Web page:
4. Hi. I seem to have developed a potentially dangerous problem with my dynamo that I can't explain. I've had some problems with starting and running recently, which I initially thought was fuel delivery related, but this afternoon I noticed an odd (not fuel) smell in the engine bay. The dynamo was hot and smoking lightly, so I immediately stopped the engine. It continued to make a bit of a crackling sound and produce smoke (had the fire extinguisher on standby at this point) before I realised I'd left the ignition on. I turned that off, and disconnected battery. After it cooled, I removed the dynamo and replaced it with an old one I had on hand. I only got as far as turning the ignition on before a little bit of smoke started coming out. Again, I disconnected the battery and left it to cool. To me, it seems like the battery might be somehow overloading the alternator in some way? Dynamo is connected the only way it can, with large spade connector (brown/yellow) to large 'D' connector, and smaller one (brown/green) to smaller 'F' connection. In terms of changes I have made recently which could have affected things, I've done the following; - Replaced coil with Bosch one about a week ago. Wired connected as per old one. -Replaced control box (after testing this and dynamo using method described in WSM) about a month ago. Wired up as per old control box (see pictures) The only other thing I've done is charge the battery (off the vehicle) which was showing 3/4 charge when I put it back on. It's very odd as I've had the car running fine and well with the wiring in this configuration (which i believe is correct) for a while, and this seems like a new fault. I haven't made any significant changes to the wiring or anything like that. Does anybody have any ideas? It's on a negative earth mk3 Spitfire 1300.
  5. Hi everyone, this might be a bit if a basic question, but I'm struggling to find the answer. While doing an ignition system service, I noticed this connector (highlighted in picture) on the back of the vacuum unit, which isn't connected to anything. It looks like it has an 'E' next to it, and seems to be internally linked to the earth point on the top of the distributor. All my instincts say there should be a wire connecting this to an earth point, but I can't find a loose wire in the engine bay, and the Haynes manual doesn't mention a great deal about the vacuum unit. Can anyone confirm if this should/shouldn't be connected to earth? I've had some issues with a lumpy idle, and can't get the engine to idle below about 1200 rpm (hence why I'm using the club shop ignition service kit), could this have something to do with it? Maybe causing vacuum unit to not work properly or at all? Many thanks Matt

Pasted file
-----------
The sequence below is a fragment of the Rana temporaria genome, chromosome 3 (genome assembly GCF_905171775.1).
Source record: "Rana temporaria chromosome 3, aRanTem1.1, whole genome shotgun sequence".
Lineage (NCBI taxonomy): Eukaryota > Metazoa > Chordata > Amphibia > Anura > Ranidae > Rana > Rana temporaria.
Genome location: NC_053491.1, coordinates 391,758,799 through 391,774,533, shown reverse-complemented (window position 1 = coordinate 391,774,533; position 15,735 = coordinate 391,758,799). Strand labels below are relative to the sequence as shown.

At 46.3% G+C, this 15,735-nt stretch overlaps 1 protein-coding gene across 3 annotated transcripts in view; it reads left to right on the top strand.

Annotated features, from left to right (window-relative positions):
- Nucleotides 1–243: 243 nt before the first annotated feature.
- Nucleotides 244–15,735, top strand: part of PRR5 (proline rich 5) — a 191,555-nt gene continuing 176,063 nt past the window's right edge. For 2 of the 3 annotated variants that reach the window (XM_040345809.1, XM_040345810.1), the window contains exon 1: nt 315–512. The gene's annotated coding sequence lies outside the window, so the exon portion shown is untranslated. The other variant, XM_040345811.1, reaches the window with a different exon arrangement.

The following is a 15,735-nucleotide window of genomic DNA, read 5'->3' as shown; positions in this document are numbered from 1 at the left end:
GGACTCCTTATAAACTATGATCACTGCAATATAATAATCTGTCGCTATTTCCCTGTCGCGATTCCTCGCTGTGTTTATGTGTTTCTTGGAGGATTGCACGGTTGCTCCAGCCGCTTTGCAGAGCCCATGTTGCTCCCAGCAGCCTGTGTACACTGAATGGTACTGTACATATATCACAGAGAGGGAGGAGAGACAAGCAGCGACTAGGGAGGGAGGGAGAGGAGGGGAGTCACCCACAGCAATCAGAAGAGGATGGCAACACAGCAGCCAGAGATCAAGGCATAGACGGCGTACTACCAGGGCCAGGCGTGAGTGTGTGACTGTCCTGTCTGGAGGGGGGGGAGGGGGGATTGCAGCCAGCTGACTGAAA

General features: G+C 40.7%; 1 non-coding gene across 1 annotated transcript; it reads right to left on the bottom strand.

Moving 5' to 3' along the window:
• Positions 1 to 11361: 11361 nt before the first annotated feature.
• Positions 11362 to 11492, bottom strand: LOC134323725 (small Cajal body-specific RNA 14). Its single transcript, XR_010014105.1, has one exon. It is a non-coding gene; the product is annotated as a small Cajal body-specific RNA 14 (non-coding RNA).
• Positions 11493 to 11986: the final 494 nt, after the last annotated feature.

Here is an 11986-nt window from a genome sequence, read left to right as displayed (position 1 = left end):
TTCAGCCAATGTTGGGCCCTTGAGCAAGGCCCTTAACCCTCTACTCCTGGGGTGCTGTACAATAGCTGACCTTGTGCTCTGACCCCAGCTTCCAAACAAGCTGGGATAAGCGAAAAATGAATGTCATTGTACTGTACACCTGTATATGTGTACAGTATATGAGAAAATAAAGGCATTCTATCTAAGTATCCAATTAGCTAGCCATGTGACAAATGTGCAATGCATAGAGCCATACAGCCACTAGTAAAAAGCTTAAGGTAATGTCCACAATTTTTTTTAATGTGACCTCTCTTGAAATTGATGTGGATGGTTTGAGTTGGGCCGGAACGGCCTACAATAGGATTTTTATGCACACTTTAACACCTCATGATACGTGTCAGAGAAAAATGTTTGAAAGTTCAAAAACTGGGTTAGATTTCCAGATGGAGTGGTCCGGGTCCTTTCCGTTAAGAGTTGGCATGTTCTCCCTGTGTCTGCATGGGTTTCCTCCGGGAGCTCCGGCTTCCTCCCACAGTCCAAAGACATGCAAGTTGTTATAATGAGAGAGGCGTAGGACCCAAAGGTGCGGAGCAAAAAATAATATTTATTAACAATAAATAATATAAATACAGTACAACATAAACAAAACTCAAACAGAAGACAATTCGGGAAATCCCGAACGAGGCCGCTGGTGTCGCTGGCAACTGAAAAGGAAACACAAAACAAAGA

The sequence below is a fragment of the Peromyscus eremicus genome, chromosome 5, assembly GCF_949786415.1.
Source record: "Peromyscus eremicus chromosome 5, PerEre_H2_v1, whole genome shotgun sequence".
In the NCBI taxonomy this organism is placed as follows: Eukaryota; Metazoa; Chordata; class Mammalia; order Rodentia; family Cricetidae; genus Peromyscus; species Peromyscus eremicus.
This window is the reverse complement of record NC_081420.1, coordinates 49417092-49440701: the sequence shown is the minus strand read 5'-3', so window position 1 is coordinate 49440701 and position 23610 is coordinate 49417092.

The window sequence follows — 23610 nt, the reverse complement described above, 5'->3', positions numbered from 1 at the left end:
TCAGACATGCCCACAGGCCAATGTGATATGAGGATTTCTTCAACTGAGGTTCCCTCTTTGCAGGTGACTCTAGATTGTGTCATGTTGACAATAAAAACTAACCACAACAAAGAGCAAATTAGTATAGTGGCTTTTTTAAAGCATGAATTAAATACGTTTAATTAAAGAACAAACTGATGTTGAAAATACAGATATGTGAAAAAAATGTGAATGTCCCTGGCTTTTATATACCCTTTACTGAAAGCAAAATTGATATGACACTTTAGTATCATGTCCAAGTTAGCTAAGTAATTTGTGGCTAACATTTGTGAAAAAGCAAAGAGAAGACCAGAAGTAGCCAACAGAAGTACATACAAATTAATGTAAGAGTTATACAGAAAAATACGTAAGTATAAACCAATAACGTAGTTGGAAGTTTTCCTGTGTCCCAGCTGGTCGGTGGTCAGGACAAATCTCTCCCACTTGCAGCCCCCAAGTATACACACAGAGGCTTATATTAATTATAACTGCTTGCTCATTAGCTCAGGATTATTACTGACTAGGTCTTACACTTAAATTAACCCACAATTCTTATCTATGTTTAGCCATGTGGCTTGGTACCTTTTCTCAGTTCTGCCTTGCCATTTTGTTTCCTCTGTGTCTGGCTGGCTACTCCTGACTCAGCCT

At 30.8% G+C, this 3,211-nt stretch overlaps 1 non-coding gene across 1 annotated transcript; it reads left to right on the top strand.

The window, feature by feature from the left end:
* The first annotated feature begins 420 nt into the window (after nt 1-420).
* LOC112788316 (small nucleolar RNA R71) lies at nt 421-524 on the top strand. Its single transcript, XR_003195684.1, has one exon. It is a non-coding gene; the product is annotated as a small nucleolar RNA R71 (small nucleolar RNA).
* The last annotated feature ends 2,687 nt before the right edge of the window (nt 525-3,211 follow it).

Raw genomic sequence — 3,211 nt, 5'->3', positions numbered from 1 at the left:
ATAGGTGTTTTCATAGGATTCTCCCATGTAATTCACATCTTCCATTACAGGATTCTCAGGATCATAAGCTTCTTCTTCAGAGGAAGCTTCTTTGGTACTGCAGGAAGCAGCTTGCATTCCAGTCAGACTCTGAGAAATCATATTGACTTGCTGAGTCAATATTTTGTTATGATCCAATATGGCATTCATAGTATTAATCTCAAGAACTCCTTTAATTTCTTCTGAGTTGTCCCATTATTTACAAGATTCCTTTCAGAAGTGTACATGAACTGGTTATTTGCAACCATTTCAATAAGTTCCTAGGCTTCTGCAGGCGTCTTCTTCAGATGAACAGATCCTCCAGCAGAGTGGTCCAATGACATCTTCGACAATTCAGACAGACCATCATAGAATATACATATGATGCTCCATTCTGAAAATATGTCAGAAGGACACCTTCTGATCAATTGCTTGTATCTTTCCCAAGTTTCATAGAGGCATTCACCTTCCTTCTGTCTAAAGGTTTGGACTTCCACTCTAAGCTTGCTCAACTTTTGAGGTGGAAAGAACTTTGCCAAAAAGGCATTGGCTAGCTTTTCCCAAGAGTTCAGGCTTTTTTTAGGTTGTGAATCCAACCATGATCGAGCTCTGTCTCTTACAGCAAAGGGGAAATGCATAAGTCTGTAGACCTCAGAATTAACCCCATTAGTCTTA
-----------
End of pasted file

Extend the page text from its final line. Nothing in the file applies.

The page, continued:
6. Hi everyone, I'm a new member of TSSC and a first-time Spitfire owner, So I just thought I'd introduce myself any my new project; My new car is a 1969 Triumph Spitfire Mk3, currently finished in a rather poor coat of (I think) Primrose Yellow. The original paint code (26) I believe refers to Wedgewood Blue, It seems a previous owner decided to have a go himself with some spray cans at some point, and the effect is....not good. In terms of history, the previous owner insisted that the indicated mileage of just 2,700 was correct, though i'm naturally dubious. Apparently the owners for the first 30-years were in the Royal Navy, and only used the car as a runabout when back in Portsmouth. Even so, I don't believe a 40-year old car with six previous owners on the logbook could have done so few miles, so i'm working on the assumption that 102,700 is more likely. Having checked the previous MOT history as far back as I can, the car seems to have been MOT'd every year since at least 2004, but has covered only a little over 100-miles in that time. So it has spent most of the last 14-years (at least) standing around rather than being used. Mechanically, the engine sounds good and seems solid, if a little down on power, but does not seem to have been cared for in recent years. I spent the bank-holiday weekend working through When I removed the air filters, they were marked up as last changed in 1993! so I'm working on the assumption that it has not been properly serviced in the last 25-years. The incorrect oil filter was also fitted, and when I drained the oil it was very thin and black. When the cooling system was drained, only about 2-litres of 'brown soup' came out, and several of the hoses were almost completely blocked, as well as the thermostat being absent. The dynamo also seems to be completely dead. The electronics are in right state, again, I think one of the previous owners had a go himself at some point. There are random wires and connectors all over the place, additional switches of indeterminate function have been added, and there are poor earths (either rusty or painted in the home-respray) everywhere. Due to the issues listed above, and the unclear history, I've decided to adopt an 'if in doubt, replace with new' policy as a general rule. No doubt this will lead to me becoming intimately familiar with the deeper depths of the Rimmer Bros catalogue over time . As the car has already been significantly changed by previous owners, I'm not going to go for hardline originality, but will concentrate on making it as useable as possible through sensible upgrades where appropriate, but i'll try and keep it looking fairly standard externally. The jobs i'm currently working on or have planned (in no particular order) include; 1) Oil change, with correct filter and grade of oil (I used Millers Classic Sport 20w50). 2) Replace faulty dynamo, and voltage stabiliser if required. 3) Remove aftermarket electric fans. 4) Replace radiator with new full-width kind, along with all cooling system hoses. 5) Replace water pump. 6) Install correct thermostat. 7) Replace air filters/box with K&N filters, set up carbs to suit, reduce idle speed (currently idles at 1500-1800 rpm!) 8) Check HT-leads and re-gap spark plugs (all seemed OK). 9) Fuel gauge not working - check gauge, wiring, earths, and sender unit. 10) Trace wiring for unknown switches, remove or rewire as necessary. 11) Check complete braking system (seemed fairly poor performance, despite front discs/pads being nearly new, seized calipers?) 12) Check suspension system, and lubricate as required. 13) Check gearbox/diff/etc oil levels, and lubricate as required. 14) Possibly replace steering wheel for smaller item - I'm quite tall and have some difficulty getting in/out. 15) Respray - The current paint finish is really poor and i'm not a big fan of the colour. I'm thinking of either going back to the original Wedgewood Blue, or for Old English White. 16) Additional mirrors - I think they are known as overtaking mirrors(?) placed on each front wing. I cant see the passenger side mirror at all from my seating position. 17) Interior - Re-cover seats (a few tears in each). 18) Hood - doesn't seem to fit right, leaving a small gap at the front at top of windows/windscreen. Remove and re-fit to see if that helps. 19) Locks - There appears to be a different key for every lock, and the bootlid lock does not work. Replace with new if available. 20) Hopefully...drive it as often as possible! I have owned a few classics in the past (Austin Allegro, Lambretta Li125), but have not had one for a few years now. I decided a Spitfire would be a good/easy project to get me back into things, and I was able to find a solid enough example of the model I was after (Mk3 1300) to play with. I'm probably going to be a regular on these forums, asking for help with the random gremlins that will now doubt arise. I'm also hopefully going to try and get to some shows this summer, though as a visitor rather than an exhibitor (the photos don't do justice as to how bad the paint finish is), and hopefully get to meet some of the TSSC community . -Matt